March 24-25-26, 2011
Attending (to) the Party: Orientations and Simulacra of Public and Private Sites
Everyone's alone — or so it seems to me.Throughout history, the notion of ‘party’ has served as a site for exploring prevailing liminalities: from ideological display to decorous intimacies to social multitudes, the party has served as a means of further repressing or extolling self within private and public domains, projecting identity formations of the other, or combating the enigmatic reflections of the public world. The dialectic of inclusion and exclusion—who is invited into a space, a sphere, an identity—has been used as a social tool and political wedge while at once advancing the bounds of restraint within prescribed modes of behaviour. Distinctions and delineations of such orientations in literature have never been straightforward: least of all today, where boundaries of private and public are more blurred than ever. How is a performance of belonging or of ‘being private’ received within a crowd, a gathering, a nation, or in a culture of social networking—do reflections or simulations of the ‘party’ ever stop? Is artifice encouraged by the heteroglossia, the absurdities of the carnivalesque, inversions of decorum? Individuals and collectives both encounter and anticipate fusions of the expected and unexpected in their search to negotiate lines between indulgences, reasonable parts/parties, or embodiments of culture. The notion of the party is not—and has never been—confined to the limits of social space, but rather is a transitory site of individual and group. Both textual and inter-textual notions of ‘party’ may include cocktail gatherings, reflections on singularity, revolutionary mobs, the construction of online identities, or a middling of ‘inbetweeness’. It is a site of shared intersection—or collision. It is circuitousness, it is necessity; amid orientations of debauchery, protest, subsumption, or migration—singly or all at once.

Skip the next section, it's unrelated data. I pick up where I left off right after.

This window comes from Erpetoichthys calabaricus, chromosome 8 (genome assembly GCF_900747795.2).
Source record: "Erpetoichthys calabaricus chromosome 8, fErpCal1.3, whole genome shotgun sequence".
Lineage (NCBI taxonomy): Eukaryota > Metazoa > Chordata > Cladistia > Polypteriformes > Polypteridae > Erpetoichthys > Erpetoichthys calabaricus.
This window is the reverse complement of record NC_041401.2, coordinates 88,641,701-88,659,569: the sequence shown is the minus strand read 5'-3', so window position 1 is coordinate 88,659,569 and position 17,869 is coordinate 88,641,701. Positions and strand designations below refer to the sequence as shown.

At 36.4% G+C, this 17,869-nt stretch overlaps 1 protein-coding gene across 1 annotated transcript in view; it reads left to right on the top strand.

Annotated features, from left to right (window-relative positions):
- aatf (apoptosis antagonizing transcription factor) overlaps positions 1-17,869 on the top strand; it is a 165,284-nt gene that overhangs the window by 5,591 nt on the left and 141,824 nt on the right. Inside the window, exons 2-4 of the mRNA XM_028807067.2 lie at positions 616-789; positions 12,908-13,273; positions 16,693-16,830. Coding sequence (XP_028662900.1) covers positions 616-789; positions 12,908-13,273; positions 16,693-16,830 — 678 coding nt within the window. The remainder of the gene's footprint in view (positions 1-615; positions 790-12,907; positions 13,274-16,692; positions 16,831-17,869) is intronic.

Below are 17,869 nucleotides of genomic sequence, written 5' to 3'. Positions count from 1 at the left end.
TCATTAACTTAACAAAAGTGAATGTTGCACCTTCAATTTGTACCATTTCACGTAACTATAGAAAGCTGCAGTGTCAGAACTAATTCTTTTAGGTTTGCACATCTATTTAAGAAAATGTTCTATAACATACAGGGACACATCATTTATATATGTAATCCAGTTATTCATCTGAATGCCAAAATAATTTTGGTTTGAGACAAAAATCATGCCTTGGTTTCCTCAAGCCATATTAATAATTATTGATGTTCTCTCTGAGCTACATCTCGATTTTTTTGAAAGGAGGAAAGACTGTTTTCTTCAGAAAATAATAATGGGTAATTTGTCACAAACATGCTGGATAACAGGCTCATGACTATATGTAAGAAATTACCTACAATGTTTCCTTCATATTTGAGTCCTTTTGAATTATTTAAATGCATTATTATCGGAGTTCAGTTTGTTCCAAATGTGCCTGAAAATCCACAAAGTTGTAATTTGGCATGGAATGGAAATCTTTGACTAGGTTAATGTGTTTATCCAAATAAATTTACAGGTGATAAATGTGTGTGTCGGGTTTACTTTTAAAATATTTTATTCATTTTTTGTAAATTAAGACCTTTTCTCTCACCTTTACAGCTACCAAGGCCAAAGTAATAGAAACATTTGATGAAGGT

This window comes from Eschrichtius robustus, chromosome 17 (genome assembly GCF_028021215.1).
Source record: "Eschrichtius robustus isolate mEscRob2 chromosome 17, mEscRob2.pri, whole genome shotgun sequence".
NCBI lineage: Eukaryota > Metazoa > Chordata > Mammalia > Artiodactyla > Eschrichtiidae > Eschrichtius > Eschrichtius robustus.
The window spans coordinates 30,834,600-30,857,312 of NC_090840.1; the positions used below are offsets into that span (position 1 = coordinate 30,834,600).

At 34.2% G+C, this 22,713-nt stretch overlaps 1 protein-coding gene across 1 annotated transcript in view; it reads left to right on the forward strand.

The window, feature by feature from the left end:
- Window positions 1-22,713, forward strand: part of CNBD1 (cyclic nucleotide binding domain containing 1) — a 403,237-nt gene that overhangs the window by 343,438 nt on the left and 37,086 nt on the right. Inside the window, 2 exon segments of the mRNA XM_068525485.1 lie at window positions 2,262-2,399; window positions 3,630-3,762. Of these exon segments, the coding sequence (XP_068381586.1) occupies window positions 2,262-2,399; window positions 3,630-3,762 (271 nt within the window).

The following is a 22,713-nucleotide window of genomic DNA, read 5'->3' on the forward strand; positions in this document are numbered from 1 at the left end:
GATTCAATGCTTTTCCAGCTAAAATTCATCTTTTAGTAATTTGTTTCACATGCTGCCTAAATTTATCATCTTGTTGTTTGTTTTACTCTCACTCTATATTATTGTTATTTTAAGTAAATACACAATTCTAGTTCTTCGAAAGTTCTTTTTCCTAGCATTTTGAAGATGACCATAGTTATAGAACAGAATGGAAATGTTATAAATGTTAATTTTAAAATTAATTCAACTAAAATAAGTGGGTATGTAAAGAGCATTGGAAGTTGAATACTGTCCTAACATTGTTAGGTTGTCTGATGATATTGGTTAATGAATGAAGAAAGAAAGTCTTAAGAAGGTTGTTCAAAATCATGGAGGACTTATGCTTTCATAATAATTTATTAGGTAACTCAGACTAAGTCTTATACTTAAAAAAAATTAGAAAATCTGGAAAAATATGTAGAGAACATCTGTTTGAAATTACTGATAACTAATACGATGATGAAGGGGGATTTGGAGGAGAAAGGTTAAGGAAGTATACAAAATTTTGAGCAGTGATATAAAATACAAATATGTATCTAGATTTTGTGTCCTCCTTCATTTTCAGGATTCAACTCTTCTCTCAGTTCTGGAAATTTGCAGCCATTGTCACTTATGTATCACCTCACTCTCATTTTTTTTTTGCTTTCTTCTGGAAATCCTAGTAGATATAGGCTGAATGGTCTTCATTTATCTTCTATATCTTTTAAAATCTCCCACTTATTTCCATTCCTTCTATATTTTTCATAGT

They make noises, and think they are talking to each other;
They make faces, and think they understand each other.
And I'm sure they don't. Is that a delusion?
We invite papers focusing on the following themes:
-Party of one: identity projectionsConcordia University's English Literature Graduate Colloquium examines the dynamics of ‘party’, prompting dialogues from all gathering points: from the political to the bacchanal, from the physical to the philosophical. We invite graduate students to contribute to this interdisciplinary English Literature colloquium by submitting a 200-250 word abstract to attendingtheparty (at) gmail.com by January 31st, 2011.
-Figuring decorum: alterations & presentations of normalcy
-Simulacrum: masks, constructions & artifice
-Sites of (in)visibility: notions of exclusion and inclusion
-Block party: politics, affiliations, negotiating lines